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Design liability and sub-contracting

View profile for Derryn Rolfe
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It’s not news that most design expertise in the building industry lies not with main contractors but with consultants and specialist sub-contractors. Often the expertise is such that the main contractor does little except procure and co-ordinate the various sub-contractors and the trades – and whilst that means that the various experts are doing what they do best, there is the question about who is responsible for the designs and work that they produce.

The main design and construct contracts all stipulate two things. The first is the limit on what the main contractor can only sub-contract. Sometimes the restriction is that nothing can be sub-contracted without the prior written consent of the client or the contract administrator/project manager/engineer. Sometimes the restriction only applies to design works.

Both are designed to ensure that the main contractor doesn’t bring in any old outfit, but uses competent companies who have appropriate expertise, resources, and insurance. Insurance – in particular professional indemnity insurance – is critical for design works. With the depressing rate of insolvencies in the industry at present the insurance element of sub-contractor warranties is no longer a “nice to have” but an essential protection for the client and any funders, purchasers or tenants.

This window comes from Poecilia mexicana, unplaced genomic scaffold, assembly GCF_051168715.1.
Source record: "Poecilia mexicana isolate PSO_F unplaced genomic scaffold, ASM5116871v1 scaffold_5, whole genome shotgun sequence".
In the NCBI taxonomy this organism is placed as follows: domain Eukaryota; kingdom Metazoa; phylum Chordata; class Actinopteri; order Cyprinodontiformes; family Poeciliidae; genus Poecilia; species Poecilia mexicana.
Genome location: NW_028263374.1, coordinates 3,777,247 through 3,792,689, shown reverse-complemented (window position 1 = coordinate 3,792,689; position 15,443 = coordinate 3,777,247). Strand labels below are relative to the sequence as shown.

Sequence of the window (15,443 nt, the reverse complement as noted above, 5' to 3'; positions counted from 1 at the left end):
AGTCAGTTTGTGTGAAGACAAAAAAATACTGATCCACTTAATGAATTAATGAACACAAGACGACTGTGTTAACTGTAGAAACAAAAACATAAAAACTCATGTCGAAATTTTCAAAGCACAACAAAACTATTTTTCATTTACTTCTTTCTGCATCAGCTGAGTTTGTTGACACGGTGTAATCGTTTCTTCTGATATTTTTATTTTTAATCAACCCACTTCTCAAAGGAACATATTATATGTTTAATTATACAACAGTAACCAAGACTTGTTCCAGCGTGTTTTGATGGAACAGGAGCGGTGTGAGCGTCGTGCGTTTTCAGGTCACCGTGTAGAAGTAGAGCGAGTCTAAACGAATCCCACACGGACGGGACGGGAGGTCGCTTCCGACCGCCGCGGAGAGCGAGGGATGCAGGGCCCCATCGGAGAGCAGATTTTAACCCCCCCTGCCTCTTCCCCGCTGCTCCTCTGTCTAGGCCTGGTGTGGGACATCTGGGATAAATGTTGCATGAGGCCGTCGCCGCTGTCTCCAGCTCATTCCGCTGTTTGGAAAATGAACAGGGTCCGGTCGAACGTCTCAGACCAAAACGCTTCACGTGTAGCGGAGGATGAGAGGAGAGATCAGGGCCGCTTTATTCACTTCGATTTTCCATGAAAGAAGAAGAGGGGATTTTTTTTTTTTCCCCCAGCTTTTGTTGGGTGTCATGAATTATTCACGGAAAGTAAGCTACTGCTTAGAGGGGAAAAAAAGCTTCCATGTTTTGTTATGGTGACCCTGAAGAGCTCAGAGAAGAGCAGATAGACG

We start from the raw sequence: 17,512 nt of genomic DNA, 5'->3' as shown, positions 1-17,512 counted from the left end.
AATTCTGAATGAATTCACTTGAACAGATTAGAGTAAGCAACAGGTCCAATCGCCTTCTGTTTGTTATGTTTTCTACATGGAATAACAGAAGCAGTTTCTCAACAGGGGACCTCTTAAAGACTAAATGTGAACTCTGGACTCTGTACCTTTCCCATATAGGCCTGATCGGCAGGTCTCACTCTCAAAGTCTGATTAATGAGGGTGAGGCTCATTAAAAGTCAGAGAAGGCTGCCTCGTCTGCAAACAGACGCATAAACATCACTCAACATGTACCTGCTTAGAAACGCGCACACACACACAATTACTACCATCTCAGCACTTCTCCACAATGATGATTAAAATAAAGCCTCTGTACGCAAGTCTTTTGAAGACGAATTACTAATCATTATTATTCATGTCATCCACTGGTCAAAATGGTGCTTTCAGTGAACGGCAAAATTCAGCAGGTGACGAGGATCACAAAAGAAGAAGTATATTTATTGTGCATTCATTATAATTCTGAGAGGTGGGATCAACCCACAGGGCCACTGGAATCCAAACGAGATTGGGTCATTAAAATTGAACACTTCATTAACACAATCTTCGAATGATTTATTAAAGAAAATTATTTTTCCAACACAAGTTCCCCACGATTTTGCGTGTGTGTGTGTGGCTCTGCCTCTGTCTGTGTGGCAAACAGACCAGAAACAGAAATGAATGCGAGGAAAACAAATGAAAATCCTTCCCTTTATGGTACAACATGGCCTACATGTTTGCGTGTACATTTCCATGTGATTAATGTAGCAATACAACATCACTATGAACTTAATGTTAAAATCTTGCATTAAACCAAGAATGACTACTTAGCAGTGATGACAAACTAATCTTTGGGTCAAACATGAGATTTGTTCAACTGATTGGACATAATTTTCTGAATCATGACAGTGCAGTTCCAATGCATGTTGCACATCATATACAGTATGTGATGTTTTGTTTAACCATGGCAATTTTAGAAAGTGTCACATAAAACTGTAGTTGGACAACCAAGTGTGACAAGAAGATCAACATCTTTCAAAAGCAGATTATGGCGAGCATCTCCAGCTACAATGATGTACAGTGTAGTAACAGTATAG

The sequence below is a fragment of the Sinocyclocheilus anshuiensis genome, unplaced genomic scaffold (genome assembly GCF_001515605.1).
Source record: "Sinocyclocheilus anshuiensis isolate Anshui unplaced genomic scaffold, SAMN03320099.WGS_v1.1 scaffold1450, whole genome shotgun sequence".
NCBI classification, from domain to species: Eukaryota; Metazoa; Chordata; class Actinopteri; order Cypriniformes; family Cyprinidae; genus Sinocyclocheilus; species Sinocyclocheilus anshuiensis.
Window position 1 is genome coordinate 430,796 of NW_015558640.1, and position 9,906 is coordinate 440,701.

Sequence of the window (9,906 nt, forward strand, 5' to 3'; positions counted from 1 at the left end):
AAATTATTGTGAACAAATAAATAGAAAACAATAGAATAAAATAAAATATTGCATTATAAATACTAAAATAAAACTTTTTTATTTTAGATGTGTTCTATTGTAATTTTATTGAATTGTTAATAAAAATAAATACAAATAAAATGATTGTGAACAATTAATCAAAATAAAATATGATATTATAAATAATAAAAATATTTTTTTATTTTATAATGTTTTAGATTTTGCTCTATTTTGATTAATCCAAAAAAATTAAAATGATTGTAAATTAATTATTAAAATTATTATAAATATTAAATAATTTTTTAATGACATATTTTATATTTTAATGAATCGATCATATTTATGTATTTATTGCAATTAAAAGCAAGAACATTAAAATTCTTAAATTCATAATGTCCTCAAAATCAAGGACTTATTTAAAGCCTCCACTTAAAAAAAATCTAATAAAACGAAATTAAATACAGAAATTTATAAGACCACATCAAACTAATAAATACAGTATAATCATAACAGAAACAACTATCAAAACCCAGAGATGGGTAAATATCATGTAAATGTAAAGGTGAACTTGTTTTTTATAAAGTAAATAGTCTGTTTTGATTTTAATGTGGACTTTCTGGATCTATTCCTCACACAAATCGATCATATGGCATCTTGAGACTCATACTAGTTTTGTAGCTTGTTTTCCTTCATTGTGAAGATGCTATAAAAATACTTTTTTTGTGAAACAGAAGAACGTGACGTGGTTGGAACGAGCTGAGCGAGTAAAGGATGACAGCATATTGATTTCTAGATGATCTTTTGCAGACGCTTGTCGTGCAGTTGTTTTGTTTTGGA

If the client can get warranties from both the main contractor and the design sub-contractor then they have the best chance of recovery in the event of a problem – it would be truly unfortunate if both were to have ceased trading. The consent given by the client, though, doesn’t remove the main contractor’s responsibility for the design or the execution by the sub-contractor. It doesn’t turn them from domestic to nominated. It’s just a general right to see who’s going to be on their site, who’s going to have a hand in their building. It’s “consent” not “approval”. And that leads to the second stipulation.

The second stipulation is that whatever happens, the main contractor retains responsibility for the sub-contractor’s work. Ultimately the main contractor is being paid to deliver the works, and regardless of how they do that, the buck stops there. If they have chosen to not go to site and inspect the works, that’s their look-out. They still carry the can with the client for defects. If they fail to ensure that the sub-contractor has sufficient resources to compete the sub-contract works, the main contractor remains liable to finish them by the date for completion.

“Don’t know, mate” is not an answer. “I wasn’t there, guv” is not an answer. The main contractor is being paid to know, being paid to be there.  Anything else is going to be a breach even of the minimum, common law “reasonable skill and care” standard of duty of care that the contractor has to the client.

If you have any questions, our Construction and Engineering team will be happy to help.